TV review: At Oscars, the kids were all right and the 'Speech' was well-prepared

Nominees and presenters made waves at the Academy Awards in glittering sheers, bold reds, asymmetrical details and yards of tulle.
Washington Post Staff Writer
Monday, February 28, 2011; 12:20 AM

Anne Hathaway hosted the 83rd Annual Academy Awards on ABC Sunday night, as scheduled. And her co-host, James Franco, did what exactly? (Besides be handsome? Besides a little Marilyn Monroe drag? And besides shouting "NYU, whassup!" to the Best Live Action Short winner? What, that's not enough?)

Don't get me wrong. The kids are all right, and all that. I like pushing the Academy Awards in whatever next-gen direction will get people's attention, and, probably like the rest of your Oscar-watching party, I long ago gave up hoping for fantastic television and decided to revel in the attempt to lift that immovable boulder off of Hollywood's deadened extremity. Oscar had part of our attention. It had the minimum amount.

Good thing. While charming in parts and clocking in at an unusually and blessedly brisk 3 hours and 11 minutes, the Hathaway/Franco show resulted in a fairly predictable array of awards: Best Picture went to "The King's Speech," for which the speech was more than prepared. Best Actor went, of course, to a very elegantly humble Colin Firth for his role as King George VI in that film. Best Director was also a "King's Speech" moment for Tom Hooper.

Best Actress went, as everyone thought it would, to Natalie Portman for "Black Swan."

(RELATED: Complete list of Oscar winners)

As for your hosts, Hathaway worked her derriere off and Franco came off like that lacrosse boy you wish your daughter didn't hang out with so much, sort of heavy-lidded and smirky and ... well, let's give him credit for being James Franco, the 23-hour-a-day workaholic/grad student/filmmaker/soap-opera/not-Best Actor wunderkind of his generation.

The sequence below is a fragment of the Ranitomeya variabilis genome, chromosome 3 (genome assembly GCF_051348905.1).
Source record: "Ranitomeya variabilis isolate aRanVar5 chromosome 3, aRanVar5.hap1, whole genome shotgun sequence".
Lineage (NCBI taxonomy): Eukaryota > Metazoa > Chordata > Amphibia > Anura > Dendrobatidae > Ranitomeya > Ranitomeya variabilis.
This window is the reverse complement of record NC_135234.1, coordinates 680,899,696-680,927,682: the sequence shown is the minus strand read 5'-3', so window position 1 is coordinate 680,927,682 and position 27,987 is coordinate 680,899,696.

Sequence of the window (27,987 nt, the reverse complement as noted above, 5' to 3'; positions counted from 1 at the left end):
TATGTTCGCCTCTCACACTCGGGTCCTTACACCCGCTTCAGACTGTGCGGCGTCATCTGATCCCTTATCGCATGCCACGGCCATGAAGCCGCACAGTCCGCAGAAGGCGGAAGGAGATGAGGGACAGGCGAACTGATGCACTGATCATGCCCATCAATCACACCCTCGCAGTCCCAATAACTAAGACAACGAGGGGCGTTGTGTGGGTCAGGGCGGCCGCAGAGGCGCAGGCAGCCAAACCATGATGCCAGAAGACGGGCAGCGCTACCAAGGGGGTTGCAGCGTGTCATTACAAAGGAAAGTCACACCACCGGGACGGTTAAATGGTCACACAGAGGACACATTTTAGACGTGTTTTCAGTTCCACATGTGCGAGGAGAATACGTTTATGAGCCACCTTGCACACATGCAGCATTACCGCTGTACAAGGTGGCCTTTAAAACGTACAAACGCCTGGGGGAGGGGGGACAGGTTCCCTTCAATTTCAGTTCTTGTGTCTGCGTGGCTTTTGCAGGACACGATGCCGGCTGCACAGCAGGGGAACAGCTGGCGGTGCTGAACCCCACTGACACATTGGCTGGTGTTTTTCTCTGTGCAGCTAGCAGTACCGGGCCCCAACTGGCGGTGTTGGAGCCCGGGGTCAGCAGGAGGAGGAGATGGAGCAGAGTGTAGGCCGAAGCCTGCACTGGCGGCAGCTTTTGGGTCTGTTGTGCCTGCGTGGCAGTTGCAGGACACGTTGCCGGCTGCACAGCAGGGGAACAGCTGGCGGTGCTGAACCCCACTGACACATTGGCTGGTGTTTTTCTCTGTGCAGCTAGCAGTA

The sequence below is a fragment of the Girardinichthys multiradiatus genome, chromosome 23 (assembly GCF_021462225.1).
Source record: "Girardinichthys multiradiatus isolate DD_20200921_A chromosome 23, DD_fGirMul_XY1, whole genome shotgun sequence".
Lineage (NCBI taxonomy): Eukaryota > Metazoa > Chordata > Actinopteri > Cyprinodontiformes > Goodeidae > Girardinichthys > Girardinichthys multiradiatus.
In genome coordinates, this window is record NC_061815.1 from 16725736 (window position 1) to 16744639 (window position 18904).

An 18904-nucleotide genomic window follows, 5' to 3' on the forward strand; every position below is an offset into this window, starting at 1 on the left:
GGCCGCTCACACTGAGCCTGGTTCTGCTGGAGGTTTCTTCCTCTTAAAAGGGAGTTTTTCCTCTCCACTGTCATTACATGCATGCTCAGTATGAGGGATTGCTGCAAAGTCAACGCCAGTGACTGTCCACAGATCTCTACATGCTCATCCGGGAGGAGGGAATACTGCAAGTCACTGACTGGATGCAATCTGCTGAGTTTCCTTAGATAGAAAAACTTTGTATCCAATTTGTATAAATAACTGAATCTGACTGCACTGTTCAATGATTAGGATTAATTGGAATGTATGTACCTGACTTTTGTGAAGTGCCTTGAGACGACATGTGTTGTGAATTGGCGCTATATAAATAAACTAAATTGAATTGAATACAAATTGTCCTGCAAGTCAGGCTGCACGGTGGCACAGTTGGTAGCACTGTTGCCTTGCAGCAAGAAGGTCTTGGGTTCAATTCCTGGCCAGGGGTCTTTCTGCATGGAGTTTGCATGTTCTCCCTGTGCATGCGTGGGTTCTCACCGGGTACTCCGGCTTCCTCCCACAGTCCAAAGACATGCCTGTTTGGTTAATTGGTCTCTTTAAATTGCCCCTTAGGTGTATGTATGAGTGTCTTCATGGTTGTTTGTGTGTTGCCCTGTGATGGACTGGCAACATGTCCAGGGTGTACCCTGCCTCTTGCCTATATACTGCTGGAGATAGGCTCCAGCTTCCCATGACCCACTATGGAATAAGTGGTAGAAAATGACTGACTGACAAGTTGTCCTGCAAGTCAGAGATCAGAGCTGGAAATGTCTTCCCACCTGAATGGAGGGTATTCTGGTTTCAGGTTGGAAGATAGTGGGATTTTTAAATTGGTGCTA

Turns out hosting Oscars is when the dude decides to take a rest. The only required trick for Franco and Hathaway was to manage to not look like they were doing one of those flirty commercials for a phone plan. (He's so laid back! She's so hyper! And now they get unlimited 4G downloads and texting! etc.)

Instead, like first-graders at a Thanksgiving pageant, they waved to their relatives. Hathaway's mother stood up in the audience to urge her daughter to stand up straight; Franco's grandmother was given a lame Marky Mark joke to make about "The Fighter's" Mark Wahlberg. Sweet jokes, yes, but not the youth revolution that Oscar's month of hot-new-hosts hype had promised. What's with the moldy "Back to the Future" shtick and the six-degrees-of-Kevin Bacon line? "Inception"-ing Alec Baldwin's dreams in order to figure out how to host the Oscars? Here's a revolution: Host the Oscars and shaddup about it. Skip the self-referencing. Wasn't the idea to lean forward?

It's such a her and him thing. She spent the evening trying hard to really sell it (with iffy results) and then, late in the night, it was her job to tell him what a good job he was doing, and he's all, like, 'lax, bro.

Viewers, it was written this way. Young women of America, take note: It's going to be like this the rest of your lives. (And if you make it to the red carpet, the likes of Giuliana Rancic and Kelly Osbourne will refer to you as "girls" instead of women in the still deliciously awful E! pre-show.

Oh, Oscar people - the more you try to make this thing appeal to the young, the more interesting you make the old. The best moment came in the show's first half hour, when 94-year-old Kirk Douglas gave the Best Supporting Actress award to a flabbergasted 50-year-old Melissa Leo for her role in "The Fighter."

Those old showmen like Douglas - you wince when they bring them out, watching them dodder to the microphone, and then the joke's on us: Douglas was delightful. And Leo seemed to be the evening's most humble winner - "Golly, there's people up there, too" she said, looking way up to the rafter seats in Hollywood's Kodak Theatre - and its most foul-mouthed, making use of ABC's panic-button time delay.

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